Setup Rocket.Chat

Rocket.Chat is a fantastic chat and communication platform that’s free, open source, and contains a pretty impressive list of features. I decided to start pulling as many of my services away from large companies as possible and, after using this a few times, decided this is definitely the direction I want to go.


This instruction set assumes that you have the following ready to go:

  • The domain name you want to use
  • An Ubuntu 16.04 server up and running
  • An Apache reverse proxy (although, you could use the config here on the same server running Rocket.Chat as well)

The Prep Work

Before installing the actual Rocket.Chat application, you’ll want to do a few things first. I like to run everything as root, so these instructions are assuming you run a sudo su prior to running them. Let’s start by doing an update.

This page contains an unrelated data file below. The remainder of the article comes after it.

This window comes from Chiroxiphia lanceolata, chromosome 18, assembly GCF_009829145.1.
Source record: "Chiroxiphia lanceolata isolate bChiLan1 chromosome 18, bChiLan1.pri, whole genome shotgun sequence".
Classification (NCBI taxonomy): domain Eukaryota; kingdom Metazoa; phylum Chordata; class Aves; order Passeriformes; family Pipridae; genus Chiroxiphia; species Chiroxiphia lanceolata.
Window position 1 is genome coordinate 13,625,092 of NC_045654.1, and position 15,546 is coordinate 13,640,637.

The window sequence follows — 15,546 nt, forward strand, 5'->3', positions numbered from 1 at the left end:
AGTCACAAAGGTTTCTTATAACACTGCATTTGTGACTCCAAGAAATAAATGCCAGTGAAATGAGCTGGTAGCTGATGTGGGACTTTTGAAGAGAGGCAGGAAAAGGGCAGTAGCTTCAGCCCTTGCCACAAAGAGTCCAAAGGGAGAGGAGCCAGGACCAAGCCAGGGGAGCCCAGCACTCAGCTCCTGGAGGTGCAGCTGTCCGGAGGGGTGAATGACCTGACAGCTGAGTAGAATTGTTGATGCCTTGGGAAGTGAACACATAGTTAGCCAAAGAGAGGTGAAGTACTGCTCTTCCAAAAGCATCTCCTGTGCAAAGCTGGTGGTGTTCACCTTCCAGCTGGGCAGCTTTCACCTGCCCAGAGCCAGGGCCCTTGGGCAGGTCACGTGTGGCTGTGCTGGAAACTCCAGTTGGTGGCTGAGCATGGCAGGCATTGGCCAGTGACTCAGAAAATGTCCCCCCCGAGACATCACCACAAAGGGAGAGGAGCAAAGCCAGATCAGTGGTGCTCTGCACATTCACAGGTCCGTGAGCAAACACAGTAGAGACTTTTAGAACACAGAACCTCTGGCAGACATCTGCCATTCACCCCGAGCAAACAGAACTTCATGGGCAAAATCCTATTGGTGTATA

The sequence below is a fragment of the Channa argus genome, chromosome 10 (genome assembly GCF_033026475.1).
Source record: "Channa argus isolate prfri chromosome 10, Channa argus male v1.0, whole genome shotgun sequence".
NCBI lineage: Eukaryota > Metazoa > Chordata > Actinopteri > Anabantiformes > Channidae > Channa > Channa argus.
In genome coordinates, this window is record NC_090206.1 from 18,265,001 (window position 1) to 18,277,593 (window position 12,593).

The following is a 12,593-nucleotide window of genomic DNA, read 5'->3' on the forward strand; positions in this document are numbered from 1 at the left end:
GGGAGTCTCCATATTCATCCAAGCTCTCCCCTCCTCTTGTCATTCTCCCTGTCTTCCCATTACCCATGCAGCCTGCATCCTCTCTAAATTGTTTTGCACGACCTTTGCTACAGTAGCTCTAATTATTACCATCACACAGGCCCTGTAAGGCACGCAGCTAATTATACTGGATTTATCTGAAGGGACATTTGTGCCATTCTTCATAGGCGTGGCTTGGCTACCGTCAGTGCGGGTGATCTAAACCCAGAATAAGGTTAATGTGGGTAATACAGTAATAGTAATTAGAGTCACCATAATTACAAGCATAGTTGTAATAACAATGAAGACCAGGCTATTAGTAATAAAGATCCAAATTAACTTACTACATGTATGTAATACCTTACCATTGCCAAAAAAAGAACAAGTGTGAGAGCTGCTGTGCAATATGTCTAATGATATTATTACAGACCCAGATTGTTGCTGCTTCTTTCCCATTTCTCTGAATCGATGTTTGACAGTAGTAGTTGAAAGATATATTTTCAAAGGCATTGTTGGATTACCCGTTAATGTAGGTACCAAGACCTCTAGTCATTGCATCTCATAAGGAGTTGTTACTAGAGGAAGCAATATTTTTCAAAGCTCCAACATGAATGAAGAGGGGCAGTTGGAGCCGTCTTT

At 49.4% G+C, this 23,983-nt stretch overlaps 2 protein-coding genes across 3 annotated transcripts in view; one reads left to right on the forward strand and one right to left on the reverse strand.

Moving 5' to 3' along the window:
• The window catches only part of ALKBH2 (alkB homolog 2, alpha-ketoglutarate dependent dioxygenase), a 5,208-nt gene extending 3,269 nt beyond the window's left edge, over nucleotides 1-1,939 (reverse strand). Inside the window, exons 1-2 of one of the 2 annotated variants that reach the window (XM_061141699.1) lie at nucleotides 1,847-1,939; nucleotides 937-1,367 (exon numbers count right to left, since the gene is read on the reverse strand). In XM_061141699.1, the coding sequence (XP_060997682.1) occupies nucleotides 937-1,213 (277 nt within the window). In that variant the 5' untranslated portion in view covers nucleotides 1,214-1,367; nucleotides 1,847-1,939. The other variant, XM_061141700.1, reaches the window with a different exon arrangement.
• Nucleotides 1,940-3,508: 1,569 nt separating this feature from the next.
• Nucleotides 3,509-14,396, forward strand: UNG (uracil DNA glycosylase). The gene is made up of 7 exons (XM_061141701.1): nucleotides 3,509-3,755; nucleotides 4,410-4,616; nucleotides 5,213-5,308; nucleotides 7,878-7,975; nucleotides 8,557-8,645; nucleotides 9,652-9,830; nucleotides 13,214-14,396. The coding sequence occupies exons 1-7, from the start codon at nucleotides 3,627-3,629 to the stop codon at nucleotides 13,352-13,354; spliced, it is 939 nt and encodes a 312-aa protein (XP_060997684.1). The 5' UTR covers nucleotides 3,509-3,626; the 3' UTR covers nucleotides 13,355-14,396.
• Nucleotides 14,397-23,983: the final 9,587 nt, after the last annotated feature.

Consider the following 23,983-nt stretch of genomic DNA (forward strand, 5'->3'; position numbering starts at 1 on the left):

apt-get update && apt-get upgrade -y

Now let’s install the applications required to run Rocket.Chat

apt-get install curl graphicsmagick build-essential nodejs npm -y


I’ve never really used Mongodb before, however, it seems to just work and doesn’t require much  maintenance so there’s not much to do with it. You need to start by adding the MongoDB keyserver:

apt-key adv –keyserver hkp:// –recv EA312927

Now you’ll create the list file:

echo “deb [ arch=amd64,arm64 ] xenial/mongodb-org/3.4 multiverse” | tee /etc/apt/sources.list.d/mongodb-org-3.4.list

Once that’s done, you update the Ubuntu repository:

apt-get update

And now install mongodb. I would run this without the -y so that it will prompt you to confirm install of a unauthenticated host – otherwise it will fail the install:

apt-get install mongodb-org

Once that’s installed go ahead and start and enable the service:

systemctl enable mongod

systemctl start mongod

Mongodb is now installed

Mongodb ReplicaSet

This isn’t required, but definitely recommended for the sake of better performance.

Start by editing the mongod configuration file:

vi /etc/mongod.conf

To prevent mongodb from being restricted to the localhost IP, go ahead and comment out the line 24 with a # so it should look like this: